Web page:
Gwen has always worked alone, and she prefers it that way. And then in walks Jordie Kidd. A charismatic outlaw with a twinkle in his eye who helps save her family from harm. And although his charms are not completely lost on Gwen, she has no time for that kind of thing. But she doesn’t turn him in, instead letting him go as a gesture for saving her family. And besides, she is gearing up to take down a ruthless gang with a huge bounty on their heads. A bounty large enough to let her and her family finally cash in on the life they’ve always dreamed of.

As Gwen sets out on what she hopes will be her final bounty hunt, she finds herself forced into a questionable partnership. A partnership that she doesn’t want to be in, but turns out to be one she can’t live without.

All I kept thinking throughout this story was what a great movie it would be. It’s a captivating storyline with richly developed characters whose interaction with one another helps draw you into their world. If you are a fan of Western-Romance stories that feature a strong female lead, then you are going to love this book. If you’ve never read a book in this genre, give this one a try. I guarantee you will be a fan by the time you get to the end. I really enjoyed this book. Truly a 5 STAR read.  

Read the reviews and buy the books : Amazon UK –And: Amazon US- follow Sandra Cox: Goodreads – Blog: Sandra Cox Blogspot – Twitter:@Sandra_Cox

Meet Liesbet Collaert

Liesbet Collaert is a bilingual freelance writer, translator, editor, and photographer from Belgium who has been writing and traveling her entire life. Her work has been published internationally in anthologies and magazines, including Cruising World, Blue Water Sailing, Ocean Navigator, Eldridge Tide and Pilot Book, Islands, Yachting World, Sailing Today, All At Sea, Caribbean Compass, and Zeilen. She also created walking tours for Marigot and Philipsburg in St. Martin.

The author has been interviewed about her alternative lifestyle by Multihull Sailor, Modern Day Nomads, Ocean Navigator, The Wayward Home, The Professional Hobo, and Grey Globetrotters among others. She contributed to extensive cruising surveys for All At Sea and Caribbean Compass and became an assistant-editor for Caribbean Compass in January 2019.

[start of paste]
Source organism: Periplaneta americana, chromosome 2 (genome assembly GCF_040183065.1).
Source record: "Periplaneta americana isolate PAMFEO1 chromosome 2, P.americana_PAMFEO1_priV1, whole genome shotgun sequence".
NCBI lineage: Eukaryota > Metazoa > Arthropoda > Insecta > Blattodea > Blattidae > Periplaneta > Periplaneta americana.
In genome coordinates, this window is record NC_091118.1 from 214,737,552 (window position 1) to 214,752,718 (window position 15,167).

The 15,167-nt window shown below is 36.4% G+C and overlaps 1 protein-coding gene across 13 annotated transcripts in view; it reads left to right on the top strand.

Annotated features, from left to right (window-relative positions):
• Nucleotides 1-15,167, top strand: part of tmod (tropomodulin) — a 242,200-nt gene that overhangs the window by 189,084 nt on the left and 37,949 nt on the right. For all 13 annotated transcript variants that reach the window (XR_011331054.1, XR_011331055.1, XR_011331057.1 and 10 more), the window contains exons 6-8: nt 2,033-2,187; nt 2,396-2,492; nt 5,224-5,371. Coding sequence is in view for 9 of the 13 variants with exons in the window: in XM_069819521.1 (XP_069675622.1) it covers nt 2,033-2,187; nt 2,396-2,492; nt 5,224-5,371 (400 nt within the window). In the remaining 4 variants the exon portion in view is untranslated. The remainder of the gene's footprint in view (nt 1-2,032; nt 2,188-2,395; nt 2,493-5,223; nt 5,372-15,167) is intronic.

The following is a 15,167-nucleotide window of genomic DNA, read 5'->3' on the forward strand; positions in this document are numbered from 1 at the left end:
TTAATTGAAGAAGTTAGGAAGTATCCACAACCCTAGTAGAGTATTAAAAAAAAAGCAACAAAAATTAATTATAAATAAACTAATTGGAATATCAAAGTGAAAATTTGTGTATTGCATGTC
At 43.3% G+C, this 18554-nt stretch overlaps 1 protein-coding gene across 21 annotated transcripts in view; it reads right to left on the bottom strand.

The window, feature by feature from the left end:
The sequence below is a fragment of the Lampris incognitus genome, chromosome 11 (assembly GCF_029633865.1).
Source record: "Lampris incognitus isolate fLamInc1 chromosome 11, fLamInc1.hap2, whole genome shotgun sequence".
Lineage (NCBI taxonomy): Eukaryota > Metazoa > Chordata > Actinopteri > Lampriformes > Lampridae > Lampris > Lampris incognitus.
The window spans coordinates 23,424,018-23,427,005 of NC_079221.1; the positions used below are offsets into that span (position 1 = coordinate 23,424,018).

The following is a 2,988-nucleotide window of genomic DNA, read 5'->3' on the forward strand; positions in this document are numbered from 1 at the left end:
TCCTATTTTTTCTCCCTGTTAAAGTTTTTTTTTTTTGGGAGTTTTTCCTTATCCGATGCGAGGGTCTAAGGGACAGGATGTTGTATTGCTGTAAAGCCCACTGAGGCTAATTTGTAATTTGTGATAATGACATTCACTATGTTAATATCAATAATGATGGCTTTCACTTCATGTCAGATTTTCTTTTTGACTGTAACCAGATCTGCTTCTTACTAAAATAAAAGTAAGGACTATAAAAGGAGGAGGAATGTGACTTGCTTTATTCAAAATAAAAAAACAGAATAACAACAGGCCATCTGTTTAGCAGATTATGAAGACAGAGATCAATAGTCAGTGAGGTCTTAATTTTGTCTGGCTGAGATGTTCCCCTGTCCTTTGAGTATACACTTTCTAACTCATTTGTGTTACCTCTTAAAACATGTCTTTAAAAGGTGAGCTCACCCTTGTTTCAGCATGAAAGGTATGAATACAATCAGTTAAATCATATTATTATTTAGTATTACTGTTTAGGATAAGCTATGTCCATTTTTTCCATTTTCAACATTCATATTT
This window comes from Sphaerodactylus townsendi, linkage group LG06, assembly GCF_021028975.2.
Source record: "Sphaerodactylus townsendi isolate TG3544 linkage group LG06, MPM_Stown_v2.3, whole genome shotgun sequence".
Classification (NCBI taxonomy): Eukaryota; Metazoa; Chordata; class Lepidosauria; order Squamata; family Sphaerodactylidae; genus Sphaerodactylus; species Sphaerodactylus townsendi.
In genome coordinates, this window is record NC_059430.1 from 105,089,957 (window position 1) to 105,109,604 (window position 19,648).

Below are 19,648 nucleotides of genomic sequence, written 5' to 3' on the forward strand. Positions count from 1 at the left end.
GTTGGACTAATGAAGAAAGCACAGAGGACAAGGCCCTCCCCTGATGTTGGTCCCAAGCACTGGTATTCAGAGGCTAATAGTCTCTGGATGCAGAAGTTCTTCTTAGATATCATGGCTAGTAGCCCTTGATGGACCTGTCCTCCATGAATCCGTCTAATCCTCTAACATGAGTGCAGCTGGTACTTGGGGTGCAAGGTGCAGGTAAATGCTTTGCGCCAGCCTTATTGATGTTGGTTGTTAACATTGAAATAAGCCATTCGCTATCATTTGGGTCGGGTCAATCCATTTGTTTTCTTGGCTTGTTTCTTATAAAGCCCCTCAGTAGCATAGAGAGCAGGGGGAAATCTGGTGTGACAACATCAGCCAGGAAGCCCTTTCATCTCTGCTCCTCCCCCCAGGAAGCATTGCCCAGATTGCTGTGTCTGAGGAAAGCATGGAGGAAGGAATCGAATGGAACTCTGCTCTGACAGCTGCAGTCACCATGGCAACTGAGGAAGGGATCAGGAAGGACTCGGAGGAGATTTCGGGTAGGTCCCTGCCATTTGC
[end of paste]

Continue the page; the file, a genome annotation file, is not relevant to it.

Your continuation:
Liesbet loves animals, nature, and the promise of adventure. A nomad since 2003, she calls herself a world citizen and currently lives “on the road” in North America with her husband and rescue dog

Books by Liesbet Collaert

One of the recent reviews for Plunge

The author, Liesbet, and her husband Mark, have chosen a life of travel and discovery over a settled and secure life. This is Liesbet’s account of the consequences of their choices, the inner and outer adventures they had, as well as the inner and outer challenges they faced.

Anyone who has made similar sacrifices to live the life they’ve chosen will relate to this narrative, half travelog and half diary, as this couple’s dream of cruising becomes their daily lives, with everything daily life entails; wonderful encounters with nature in pristine settings, human encounters both helpful and difficult, mechanical failures, business and financial struggles, and, the thread running through it all, the love Liesbet and Mark have for each other in spite of their very real differences, and the relationship challenges they face living together 24/7.

As one reviewer has done, it’s always easy to find fault with someone who bears their soul as much as Ms. Collaert has in this book. Self-doubt is never flattering and takes courage to admit publicly, though we all carry our fair share. For me, the author’s sharing of her most intimate feelings and the dynamics of their relationship is equally, if not more compelling than their experiences cruising the Caribbean and the Pacific Islands.

This is not just an adventure book, this is a book about what it really takes to live an adventurous life.

Read the reviews and buy the books: Amazon USAnd: Amazon UK  –   Blogs: Roaming About Cruising the World the way it is – Facebook pages: Personal Liesbet CollaertRoamingsaboutItsIrie – Twitter: @LiesbetCollaert – Follow Liesbet: Goodreads


Thank you very much for visiting today and I hope you have enjoyed meeting some of the more recent authors to join the Cafe… thanks Sally.

Smorgasbord Blogger Daily – Tuesday 30th March 2021 – #Poetryreading Frank Prem, #Research Joan Hall, #Review Judith Barrow

A selection of posts I have enjoyed over the last few days and I hope that you will head over to enjoy in full.. thanks Sally.

The first post is from Frank Prem who shares much of his poetry on Youtube. In this post Frank provides a masterclass in how to read short poems effectively.

Frank Prem – Poet and Author

How to read short poetry – an introduction (of sorts)

Have you ever tried to listen to someone struggling over how to read short poetry? It can be an aggravating experience. In any case, I’ll try to explain why I find it so, in a moment, but first I should acknowledge that short poetry – such as haiku and similar short forms – haibun, tanka and so on, are wonderful, disciplined writing forms, designed to pack a big conceptual and meaningful impact in just a handful of words. I like that concept very much.